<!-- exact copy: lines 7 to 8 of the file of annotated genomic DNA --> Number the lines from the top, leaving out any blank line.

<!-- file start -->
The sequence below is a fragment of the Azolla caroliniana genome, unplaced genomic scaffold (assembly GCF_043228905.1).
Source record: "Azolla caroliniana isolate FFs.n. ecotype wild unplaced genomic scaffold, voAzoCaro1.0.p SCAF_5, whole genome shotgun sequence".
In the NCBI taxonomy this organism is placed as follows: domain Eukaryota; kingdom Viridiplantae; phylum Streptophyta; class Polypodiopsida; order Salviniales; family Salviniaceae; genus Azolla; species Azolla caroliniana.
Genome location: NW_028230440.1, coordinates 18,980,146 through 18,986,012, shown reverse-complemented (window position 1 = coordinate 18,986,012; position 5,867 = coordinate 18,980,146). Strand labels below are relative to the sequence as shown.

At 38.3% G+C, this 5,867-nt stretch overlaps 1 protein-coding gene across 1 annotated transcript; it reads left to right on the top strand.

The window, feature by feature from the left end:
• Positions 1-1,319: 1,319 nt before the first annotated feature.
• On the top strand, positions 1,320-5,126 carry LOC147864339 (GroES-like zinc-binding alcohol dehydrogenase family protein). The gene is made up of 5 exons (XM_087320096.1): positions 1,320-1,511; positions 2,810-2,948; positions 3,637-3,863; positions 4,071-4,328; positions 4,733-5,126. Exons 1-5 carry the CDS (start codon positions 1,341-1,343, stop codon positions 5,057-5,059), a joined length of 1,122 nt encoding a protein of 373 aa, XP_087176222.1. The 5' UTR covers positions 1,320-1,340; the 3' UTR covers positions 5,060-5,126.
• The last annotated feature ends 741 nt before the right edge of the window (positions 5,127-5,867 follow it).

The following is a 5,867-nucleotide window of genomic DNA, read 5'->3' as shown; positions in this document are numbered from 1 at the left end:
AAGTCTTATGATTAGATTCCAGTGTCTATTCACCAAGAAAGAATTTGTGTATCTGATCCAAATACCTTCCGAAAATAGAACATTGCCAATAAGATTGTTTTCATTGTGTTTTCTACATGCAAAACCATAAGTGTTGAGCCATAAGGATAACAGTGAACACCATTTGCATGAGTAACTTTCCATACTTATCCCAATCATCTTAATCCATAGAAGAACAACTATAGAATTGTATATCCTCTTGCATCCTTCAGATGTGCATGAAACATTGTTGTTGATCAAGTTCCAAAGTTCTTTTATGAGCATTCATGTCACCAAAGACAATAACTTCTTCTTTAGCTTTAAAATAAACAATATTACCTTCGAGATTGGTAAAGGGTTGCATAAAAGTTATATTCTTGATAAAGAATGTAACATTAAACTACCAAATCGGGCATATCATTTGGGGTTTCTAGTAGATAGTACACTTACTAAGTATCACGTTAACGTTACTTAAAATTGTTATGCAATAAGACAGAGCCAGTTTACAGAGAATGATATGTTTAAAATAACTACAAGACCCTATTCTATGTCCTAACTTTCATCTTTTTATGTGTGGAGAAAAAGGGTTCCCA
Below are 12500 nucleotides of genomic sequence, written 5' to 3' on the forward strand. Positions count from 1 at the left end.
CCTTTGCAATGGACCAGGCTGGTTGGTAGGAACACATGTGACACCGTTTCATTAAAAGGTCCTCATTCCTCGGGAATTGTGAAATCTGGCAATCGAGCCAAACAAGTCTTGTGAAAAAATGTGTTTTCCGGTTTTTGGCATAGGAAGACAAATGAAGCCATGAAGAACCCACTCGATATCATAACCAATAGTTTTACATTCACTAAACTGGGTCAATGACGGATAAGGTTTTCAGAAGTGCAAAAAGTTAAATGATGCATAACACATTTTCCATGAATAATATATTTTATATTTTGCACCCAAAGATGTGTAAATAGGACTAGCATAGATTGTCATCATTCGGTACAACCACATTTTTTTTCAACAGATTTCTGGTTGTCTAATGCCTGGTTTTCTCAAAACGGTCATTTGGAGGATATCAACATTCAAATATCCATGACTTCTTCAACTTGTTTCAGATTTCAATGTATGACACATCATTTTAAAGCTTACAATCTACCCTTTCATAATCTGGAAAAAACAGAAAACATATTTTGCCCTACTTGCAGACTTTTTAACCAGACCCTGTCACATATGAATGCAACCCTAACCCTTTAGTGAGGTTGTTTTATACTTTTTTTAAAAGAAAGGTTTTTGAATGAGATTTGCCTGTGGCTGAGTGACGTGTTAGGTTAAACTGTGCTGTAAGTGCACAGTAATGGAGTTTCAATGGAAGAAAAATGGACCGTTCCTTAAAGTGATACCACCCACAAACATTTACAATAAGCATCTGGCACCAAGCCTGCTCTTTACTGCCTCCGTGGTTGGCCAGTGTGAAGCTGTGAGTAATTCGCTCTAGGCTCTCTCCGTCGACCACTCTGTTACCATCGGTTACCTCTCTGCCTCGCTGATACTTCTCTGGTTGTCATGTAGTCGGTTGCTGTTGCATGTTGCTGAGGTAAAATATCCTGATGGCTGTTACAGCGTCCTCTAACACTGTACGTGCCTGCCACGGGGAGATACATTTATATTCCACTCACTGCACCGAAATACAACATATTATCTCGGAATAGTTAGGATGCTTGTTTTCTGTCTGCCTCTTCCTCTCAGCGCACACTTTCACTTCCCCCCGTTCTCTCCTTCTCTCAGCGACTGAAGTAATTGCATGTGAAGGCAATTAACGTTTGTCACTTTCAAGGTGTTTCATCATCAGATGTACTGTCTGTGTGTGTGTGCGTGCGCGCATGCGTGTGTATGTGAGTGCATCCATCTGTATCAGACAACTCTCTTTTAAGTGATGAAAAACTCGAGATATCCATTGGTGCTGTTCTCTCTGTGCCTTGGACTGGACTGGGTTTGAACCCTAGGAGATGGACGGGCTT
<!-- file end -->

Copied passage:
• Positions 1-1,319: 1,319 nt before the first annotated feature.
• On the top strand, positions 1,320-5,126 carry LOC147864339 (GroES-like zinc-binding alcohol dehydrogenase family protein). The gene is made up of 5 exons (XM_087320096.1): positions 1,320-1,511; positions 2,810-2,948; positions 3,637-3,863; positions 4,071-4,328; positions 4,733-5,126. Exons 1-5 carry the CDS (start codon positions 1,341-1,343, stop codon positions 5,057-5,059), a joined length of 1,122 nt encoding a protein of 373 aa, XP_087176222.1. The 5' UTR covers positions 1,320-1,340; the 3' UTR covers positions 5,060-5,126.